The N2 apparatus 30 takes up air, compresses the latter at 78, filters it at 32 and supplies it to adsorbers 80 and 81. The nitrogen generated is supplied at 36 via an N2 reservoir 38, from which it is supplied via a controlled flow meter 84 to the aforementioned N2 metering conduit. 62 is a heating conduit.
The cleaning machine according to the invention thus does not clean either in vacuum or in gas-tight manner or under protective gas.
The invention has nothing in common with the prior art in which many PER machines are simply modified for benzine or petrol (danger of explosion!).
According to the invention, the operation may be carried out with a solvent with high flashpoint of for example 71° C. at a low vapour pressure. This alone provides protection against explosion only in the drying by means of hot air, i.e. rendering inert, this protection not being provided in the washing itself.
Due to the step according to the invention of separately washing and drying (separate apparatus components, i.e. cleaning machine and drier), each aggregate can be designed to suit its optimum respective purpose. The transfer method, which is the foundation of the invention, thus permits simultaneous washing and drying of different batches and therefore gives twice the capacity (economical advantage for the user). The rendering inert takes place only in the drier and not in the washing drum by the special aggregate which is employed specifically for this purpose and which recovers nitrogen from the ambient air and consequently dispenses with technically complicated vacuum method and gas-tight machines.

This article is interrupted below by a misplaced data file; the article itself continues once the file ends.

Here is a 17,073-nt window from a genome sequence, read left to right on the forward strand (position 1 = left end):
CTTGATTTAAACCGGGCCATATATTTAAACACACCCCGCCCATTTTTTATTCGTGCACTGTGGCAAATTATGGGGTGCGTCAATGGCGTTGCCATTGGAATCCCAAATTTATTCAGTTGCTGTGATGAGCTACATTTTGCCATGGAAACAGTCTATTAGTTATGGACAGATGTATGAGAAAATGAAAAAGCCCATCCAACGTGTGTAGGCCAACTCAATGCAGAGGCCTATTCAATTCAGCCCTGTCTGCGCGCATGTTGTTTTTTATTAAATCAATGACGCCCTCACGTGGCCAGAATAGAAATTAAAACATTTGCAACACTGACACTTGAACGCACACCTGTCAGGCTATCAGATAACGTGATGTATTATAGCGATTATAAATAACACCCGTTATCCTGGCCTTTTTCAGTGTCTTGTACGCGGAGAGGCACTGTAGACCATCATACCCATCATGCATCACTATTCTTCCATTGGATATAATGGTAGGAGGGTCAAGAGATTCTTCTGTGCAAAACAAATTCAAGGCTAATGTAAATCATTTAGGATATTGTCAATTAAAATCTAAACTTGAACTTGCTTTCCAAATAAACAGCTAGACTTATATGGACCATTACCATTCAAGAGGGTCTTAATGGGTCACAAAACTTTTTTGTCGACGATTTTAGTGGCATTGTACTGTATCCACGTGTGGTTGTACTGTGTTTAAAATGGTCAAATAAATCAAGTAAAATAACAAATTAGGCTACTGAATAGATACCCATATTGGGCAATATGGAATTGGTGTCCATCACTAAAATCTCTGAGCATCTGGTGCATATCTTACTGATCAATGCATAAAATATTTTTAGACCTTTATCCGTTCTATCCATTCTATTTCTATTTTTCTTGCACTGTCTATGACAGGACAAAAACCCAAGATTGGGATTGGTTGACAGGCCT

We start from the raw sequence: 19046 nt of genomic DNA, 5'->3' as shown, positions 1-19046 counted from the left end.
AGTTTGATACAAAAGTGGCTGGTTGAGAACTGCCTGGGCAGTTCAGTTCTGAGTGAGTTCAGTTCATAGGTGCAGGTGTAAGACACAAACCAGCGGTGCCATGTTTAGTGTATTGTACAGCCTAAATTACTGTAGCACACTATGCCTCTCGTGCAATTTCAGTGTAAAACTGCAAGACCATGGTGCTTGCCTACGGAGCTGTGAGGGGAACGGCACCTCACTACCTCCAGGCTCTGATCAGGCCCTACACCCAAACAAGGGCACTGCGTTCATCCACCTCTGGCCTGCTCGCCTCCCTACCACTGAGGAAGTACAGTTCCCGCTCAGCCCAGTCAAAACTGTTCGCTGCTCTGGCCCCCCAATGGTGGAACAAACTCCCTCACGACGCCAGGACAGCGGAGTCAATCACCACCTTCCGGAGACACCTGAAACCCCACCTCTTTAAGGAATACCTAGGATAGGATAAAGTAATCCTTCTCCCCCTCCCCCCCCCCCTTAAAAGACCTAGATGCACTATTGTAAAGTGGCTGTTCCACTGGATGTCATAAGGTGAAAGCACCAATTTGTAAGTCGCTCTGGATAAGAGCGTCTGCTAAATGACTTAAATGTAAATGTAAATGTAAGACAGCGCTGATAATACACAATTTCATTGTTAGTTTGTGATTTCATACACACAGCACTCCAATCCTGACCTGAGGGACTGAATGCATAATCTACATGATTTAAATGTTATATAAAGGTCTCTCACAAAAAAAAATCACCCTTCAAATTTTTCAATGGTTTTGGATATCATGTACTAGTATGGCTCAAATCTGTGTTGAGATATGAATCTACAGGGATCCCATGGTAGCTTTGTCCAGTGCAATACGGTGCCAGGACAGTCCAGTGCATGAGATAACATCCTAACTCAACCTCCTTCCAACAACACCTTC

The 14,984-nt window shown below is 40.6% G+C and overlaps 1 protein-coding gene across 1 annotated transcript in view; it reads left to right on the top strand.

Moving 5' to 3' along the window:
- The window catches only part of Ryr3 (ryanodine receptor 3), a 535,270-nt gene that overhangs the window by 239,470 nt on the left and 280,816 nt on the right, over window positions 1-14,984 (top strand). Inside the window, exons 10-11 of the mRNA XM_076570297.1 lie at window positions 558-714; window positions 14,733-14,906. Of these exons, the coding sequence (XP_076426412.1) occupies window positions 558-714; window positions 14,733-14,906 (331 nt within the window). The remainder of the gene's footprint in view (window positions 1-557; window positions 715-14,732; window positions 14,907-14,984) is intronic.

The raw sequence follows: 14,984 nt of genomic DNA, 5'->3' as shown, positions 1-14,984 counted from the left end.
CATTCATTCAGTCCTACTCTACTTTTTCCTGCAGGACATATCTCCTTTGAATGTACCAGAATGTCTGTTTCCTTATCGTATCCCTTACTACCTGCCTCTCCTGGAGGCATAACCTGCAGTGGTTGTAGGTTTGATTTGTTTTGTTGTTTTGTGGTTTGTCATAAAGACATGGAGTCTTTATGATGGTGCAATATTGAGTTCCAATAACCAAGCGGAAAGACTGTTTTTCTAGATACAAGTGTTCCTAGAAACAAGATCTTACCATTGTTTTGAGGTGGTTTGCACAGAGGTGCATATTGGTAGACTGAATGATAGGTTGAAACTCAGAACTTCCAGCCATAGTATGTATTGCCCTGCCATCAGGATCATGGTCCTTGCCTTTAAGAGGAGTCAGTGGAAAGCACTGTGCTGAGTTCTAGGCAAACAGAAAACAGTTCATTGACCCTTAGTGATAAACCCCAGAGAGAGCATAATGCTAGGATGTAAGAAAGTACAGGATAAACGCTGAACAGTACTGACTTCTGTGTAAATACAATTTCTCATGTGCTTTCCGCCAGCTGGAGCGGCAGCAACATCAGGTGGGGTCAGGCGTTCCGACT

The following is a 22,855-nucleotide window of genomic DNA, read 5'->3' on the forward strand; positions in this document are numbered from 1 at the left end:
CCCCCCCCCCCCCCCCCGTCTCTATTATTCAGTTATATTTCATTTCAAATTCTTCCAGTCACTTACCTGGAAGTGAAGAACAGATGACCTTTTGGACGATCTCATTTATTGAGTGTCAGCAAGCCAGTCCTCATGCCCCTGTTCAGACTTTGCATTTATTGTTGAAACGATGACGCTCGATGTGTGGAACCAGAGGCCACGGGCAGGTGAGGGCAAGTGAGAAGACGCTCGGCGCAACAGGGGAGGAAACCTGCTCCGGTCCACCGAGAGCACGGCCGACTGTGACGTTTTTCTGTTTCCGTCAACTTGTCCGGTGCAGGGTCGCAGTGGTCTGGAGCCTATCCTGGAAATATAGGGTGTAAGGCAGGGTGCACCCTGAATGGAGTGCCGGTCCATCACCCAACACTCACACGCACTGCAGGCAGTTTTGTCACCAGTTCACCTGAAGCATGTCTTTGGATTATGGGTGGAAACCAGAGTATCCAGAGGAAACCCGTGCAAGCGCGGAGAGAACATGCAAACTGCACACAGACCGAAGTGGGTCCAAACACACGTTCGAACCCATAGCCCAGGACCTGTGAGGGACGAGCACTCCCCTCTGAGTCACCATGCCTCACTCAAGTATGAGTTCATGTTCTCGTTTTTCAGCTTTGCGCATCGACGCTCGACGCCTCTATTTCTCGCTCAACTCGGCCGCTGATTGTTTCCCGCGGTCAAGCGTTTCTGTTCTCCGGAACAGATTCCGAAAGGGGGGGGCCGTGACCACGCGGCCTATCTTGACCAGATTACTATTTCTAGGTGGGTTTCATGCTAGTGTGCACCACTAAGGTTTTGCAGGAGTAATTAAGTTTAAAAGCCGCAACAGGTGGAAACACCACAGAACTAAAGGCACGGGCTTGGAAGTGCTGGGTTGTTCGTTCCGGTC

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|Citing Patent||Filing date||Publication date||Applicant||Title|
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|US7695524||Oct 31, 2003||Apr 13, 2010||Whirlpool Corporation||Non-aqueous washing machine and methods|
|US7739891||Oct 1, 2004||Jun 22, 2010||Whirlpool Corporation||Fabric laundering apparatus adapted for using a select rinse fluid|
|US7837741||Apr 12, 2005||Nov 23, 2010||Whirlpool Corporation||Dry cleaning method|
|US7966684||May 23, 2005||Jun 28, 2011||Whirlpool Corporation||Methods and apparatus to accelerate the drying of aqueous working fluids|
|US8262741||Nov 19, 2008||Sep 11, 2012||Whirlpool Corporation||Non-aqueous washing apparatus and method|
|U.S. Classification||134/26, 134/42, 68/18.00C, 134/10, 134/25.4, 68/209|
|International Classification||D06F43/08, D06F43/00|
|Jul 7, 1993||AS||Assignment|
Owner name: SAAL WASCHEREMASCHINENTECHNIK GMBH, GERMANY
Free format text: ASSIGNMENT OF ASSIGNORS INTEREST;ASSIGNORS:SAAL, HANS-UDO;SAAL, RALF M.;REEL/FRAME:006755/0748
Effective date: 19930527
|Sep 6, 1994||AS||Assignment|
Owner name: SATEC GMBH, GERMANY
Free format text: ASSIGNMENT OF ASSIGNORS INTEREST;ASSIGNOR:SAAL WASCHEREIMASCHINENTECHNIK GMBH;REEL/FRAME:007122/0883
Effective date: 19940823
|Dec 14, 1998||FPAY||Fee payment|
Year of fee payment: 4
|Dec 5, 2002||FPAY||Fee payment|
Year of fee payment: 8
|Jan 2, 2003||REMI||Maintenance fee reminder mailed|
|Dec 27, 2006||REMI||Maintenance fee reminder mailed|
|Jun 13, 2007||LAPS||Lapse for failure to pay maintenance fees|
|Jul 31, 2007||FP||Expired due to failure to pay maintenance fee|
Effective date: 20070613